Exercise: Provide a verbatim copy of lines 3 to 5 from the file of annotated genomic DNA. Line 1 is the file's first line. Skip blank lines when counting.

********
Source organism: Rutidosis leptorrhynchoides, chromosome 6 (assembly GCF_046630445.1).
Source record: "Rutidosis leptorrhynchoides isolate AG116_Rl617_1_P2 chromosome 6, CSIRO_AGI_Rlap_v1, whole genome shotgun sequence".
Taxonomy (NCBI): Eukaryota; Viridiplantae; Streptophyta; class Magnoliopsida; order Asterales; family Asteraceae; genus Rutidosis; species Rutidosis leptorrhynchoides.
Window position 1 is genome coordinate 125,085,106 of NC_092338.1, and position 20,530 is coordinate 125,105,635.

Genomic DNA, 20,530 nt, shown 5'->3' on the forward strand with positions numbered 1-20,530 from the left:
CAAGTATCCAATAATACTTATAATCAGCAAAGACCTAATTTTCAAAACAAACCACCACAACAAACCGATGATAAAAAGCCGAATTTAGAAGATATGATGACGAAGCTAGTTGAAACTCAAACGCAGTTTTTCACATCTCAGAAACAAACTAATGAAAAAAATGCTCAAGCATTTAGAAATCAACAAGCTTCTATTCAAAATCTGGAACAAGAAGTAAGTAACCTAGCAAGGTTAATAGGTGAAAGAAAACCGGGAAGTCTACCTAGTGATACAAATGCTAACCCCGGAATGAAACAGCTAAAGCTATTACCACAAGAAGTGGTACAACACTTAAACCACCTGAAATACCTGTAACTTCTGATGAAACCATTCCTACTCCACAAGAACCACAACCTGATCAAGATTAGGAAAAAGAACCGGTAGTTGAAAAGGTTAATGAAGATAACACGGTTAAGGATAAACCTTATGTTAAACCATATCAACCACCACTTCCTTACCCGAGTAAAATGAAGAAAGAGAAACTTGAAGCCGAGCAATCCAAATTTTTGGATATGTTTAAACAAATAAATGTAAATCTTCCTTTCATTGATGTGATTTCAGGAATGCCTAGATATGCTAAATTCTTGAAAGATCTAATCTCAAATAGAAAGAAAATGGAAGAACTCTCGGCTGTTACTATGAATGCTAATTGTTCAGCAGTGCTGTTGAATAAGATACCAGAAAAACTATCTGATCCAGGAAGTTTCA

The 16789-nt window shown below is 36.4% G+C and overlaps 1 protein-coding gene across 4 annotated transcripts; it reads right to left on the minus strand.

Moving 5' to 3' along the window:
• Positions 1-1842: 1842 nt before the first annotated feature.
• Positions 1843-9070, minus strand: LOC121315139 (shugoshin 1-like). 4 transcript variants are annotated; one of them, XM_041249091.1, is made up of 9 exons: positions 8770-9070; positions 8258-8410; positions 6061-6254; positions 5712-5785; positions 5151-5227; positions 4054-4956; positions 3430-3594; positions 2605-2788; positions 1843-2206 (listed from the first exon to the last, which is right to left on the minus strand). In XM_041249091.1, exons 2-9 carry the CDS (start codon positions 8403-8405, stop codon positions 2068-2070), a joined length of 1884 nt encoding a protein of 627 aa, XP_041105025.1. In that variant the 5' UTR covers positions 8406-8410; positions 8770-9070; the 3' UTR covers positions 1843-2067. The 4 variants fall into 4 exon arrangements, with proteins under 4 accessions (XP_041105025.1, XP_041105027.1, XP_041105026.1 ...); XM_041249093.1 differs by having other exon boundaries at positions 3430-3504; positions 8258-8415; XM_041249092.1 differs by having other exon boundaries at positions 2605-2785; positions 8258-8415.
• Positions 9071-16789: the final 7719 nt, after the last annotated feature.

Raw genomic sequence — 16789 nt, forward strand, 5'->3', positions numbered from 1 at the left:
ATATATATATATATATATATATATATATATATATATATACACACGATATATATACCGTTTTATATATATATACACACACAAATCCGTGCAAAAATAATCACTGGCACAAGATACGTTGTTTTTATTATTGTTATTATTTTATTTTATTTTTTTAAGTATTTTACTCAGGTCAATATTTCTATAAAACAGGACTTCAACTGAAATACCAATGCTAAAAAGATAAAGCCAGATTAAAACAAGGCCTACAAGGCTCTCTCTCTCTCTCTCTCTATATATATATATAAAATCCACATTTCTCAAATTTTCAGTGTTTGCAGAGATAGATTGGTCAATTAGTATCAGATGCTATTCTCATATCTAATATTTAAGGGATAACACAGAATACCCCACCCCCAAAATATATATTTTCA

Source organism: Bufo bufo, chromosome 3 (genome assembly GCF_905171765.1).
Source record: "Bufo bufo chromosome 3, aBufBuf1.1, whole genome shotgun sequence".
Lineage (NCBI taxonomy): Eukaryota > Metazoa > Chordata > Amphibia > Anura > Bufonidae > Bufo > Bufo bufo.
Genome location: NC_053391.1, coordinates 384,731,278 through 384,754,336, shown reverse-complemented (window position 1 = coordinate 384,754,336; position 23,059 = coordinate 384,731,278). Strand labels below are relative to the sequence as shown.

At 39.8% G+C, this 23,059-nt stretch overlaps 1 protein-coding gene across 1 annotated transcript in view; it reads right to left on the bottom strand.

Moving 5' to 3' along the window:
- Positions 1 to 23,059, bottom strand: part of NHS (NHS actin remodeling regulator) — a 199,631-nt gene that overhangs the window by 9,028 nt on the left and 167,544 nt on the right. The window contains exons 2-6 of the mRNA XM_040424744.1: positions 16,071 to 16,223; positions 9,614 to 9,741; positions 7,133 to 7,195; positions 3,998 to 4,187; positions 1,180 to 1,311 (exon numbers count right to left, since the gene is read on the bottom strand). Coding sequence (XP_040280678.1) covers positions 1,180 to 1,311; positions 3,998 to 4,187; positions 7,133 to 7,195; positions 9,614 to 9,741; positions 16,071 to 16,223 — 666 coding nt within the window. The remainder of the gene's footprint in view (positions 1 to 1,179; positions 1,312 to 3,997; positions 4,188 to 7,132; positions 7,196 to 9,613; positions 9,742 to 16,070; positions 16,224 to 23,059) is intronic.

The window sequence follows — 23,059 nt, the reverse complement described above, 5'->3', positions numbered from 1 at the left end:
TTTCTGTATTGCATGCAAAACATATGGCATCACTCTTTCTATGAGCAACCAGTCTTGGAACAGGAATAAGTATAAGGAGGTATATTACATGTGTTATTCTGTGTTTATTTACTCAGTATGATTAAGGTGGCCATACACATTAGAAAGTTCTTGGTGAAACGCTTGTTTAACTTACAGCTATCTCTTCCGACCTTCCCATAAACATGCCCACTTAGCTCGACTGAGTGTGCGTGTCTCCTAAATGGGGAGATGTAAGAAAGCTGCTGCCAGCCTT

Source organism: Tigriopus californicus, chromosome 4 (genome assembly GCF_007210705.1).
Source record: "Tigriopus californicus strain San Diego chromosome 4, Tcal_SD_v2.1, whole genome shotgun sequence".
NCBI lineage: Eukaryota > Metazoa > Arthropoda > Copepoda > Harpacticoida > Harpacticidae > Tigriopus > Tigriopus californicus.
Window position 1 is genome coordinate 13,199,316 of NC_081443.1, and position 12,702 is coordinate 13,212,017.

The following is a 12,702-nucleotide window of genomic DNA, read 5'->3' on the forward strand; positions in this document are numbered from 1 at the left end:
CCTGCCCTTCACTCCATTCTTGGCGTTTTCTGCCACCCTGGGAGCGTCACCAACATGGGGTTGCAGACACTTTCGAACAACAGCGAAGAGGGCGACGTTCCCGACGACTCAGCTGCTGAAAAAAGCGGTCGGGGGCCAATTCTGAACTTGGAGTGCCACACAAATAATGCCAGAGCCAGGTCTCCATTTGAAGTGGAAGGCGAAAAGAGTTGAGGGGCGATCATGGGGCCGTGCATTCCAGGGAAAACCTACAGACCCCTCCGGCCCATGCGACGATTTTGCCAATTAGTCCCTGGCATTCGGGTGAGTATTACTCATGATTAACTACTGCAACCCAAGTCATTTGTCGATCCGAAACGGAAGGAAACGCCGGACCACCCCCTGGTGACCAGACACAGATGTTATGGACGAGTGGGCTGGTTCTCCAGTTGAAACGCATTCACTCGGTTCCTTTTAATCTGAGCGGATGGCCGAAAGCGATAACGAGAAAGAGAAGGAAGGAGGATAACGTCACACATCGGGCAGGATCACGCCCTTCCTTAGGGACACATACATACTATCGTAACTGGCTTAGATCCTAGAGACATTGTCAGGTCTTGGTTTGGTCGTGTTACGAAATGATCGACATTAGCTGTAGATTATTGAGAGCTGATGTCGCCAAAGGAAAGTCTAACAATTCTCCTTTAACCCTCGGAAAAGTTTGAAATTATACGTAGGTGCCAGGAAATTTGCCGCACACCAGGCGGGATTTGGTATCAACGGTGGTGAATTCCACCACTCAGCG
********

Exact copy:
Taxonomy (NCBI): Eukaryota; Viridiplantae; Streptophyta; class Magnoliopsida; order Asterales; family Asteraceae; genus Rutidosis; species Rutidosis leptorrhynchoides.
Window position 1 is genome coordinate 125,085,106 of NC_092338.1, and position 20,530 is coordinate 125,105,635.

Genomic DNA, 20,530 nt, shown 5'->3' on the forward strand with positions numbered 1-20,530 from the left: